Aggressiveness Does Not Control Dominance

Who decides who is top died in a pack of dogs? It is easy to believe that it is the strongest dog. But a Dutch research team has shown that this is not true at all.

The right dog growls and shows its teeth, but at the same time shows its submissiveness with lowered posture and tail.

Many dog ​​owners like to talk dominance. Which dog dominates a dog meeting, or an entire herd for that matter? To investigate how this with dominance really works, Joanne van der Borg and her research team at Wageningen University in Holland let a group of dogs hang out while hussars and carpets went to work.

By looking specifically at the dogs’ body language and signals, they were able to see how the relationships within the group had developed after a few months. They looked at seven different postures and 24 behaviors. Based on that, one could then distinguish the group’s hierarchy. What is a little extra exciting is that it is not aggression at all that controls dominance. Aggressions did not prove to be a good measure at all because both dogs with low and high ranks can exhibit aggressive behavior.

No, instead the researchers believe that the best way to read dominance is to look at the submission. It is the degree of submissiveness that determines the rank one gets, not the aggressiveness. The extent to which one dog is submissive to another can be seen when two dogs meet. A submissive dog lowers its tail, while the dog with the highest status stands proud and tall, preferably with tense muscles. The fact that a dog waves its tail can be interpreted as meaning that it is happy and wants to play, but in this context, a wagging tail is also a sign of submissiveness – especially if the back of the body is involved in waving. Something you often see, for example, when puppies meet older dogs.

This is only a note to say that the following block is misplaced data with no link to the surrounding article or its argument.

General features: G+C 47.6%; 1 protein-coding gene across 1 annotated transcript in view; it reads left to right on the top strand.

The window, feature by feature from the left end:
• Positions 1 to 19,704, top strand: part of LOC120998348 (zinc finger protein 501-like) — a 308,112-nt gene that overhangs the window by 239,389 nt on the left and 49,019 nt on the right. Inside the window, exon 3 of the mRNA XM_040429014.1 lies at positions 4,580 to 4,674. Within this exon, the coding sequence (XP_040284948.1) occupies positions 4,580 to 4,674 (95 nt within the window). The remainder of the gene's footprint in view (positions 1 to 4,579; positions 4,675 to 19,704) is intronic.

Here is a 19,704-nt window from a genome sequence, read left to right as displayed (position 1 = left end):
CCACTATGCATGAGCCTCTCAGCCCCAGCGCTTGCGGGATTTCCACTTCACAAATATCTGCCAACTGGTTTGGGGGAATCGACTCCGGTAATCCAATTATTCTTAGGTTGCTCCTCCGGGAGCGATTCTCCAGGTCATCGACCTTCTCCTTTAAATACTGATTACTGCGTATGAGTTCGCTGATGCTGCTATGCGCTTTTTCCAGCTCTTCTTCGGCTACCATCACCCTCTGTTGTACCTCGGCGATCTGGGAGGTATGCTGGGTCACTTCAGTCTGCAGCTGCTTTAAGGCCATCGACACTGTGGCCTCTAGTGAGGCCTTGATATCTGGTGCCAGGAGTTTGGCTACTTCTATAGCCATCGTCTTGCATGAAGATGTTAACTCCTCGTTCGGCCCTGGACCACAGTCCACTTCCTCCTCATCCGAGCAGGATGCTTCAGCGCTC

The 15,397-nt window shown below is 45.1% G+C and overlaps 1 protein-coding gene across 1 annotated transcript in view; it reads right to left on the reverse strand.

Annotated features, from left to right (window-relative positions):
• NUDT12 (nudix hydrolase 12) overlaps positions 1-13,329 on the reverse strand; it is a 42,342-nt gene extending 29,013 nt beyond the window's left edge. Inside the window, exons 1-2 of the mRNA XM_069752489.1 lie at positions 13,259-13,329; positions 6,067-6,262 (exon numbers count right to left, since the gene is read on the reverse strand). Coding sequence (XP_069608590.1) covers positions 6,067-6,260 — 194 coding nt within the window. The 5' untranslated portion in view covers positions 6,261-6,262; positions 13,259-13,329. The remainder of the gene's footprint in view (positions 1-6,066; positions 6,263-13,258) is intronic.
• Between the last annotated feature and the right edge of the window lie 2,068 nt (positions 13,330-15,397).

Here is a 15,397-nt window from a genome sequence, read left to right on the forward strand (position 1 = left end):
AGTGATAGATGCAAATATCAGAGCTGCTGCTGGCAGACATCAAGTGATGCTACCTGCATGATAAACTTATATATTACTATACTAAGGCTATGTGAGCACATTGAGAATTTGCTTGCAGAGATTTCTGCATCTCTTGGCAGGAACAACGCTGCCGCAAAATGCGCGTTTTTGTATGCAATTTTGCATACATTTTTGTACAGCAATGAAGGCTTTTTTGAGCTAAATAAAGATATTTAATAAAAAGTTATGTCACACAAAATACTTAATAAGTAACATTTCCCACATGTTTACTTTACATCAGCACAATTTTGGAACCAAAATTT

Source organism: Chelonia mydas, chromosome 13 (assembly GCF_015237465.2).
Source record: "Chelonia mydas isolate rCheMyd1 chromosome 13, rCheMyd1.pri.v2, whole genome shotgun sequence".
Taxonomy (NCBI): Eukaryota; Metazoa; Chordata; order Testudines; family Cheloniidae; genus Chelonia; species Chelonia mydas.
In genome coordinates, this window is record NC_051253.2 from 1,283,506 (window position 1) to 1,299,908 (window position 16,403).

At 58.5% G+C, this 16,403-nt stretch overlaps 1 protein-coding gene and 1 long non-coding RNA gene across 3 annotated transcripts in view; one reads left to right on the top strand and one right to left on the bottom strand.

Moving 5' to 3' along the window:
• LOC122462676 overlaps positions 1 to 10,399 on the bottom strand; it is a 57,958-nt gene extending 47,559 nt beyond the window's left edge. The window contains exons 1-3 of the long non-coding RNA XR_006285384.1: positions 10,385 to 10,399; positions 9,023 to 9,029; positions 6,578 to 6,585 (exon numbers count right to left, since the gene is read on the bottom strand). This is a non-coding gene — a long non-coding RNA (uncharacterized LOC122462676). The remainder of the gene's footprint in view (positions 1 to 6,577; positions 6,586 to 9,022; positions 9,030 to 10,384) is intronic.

To lick oneself around the mouth and to lower one’s head under another dog, was seen almost exclusively when it came to the subjects’ meeting with the absolute leader of the herd. On the other hand, it was not seen that age and weight were of course reflected in the ranking.
If you want to read more about the study on dominance, you can do it here.

Mary Allen

Written by Mary Allen

Hello, I'm Mary! I've cared for many pet species including dogs, cats, guinea pigs, fish, and bearded dragons. I also have ten pets of my own currently. I've written many topics in this space including how-tos, informational articles, care guides, breed guides, and more.

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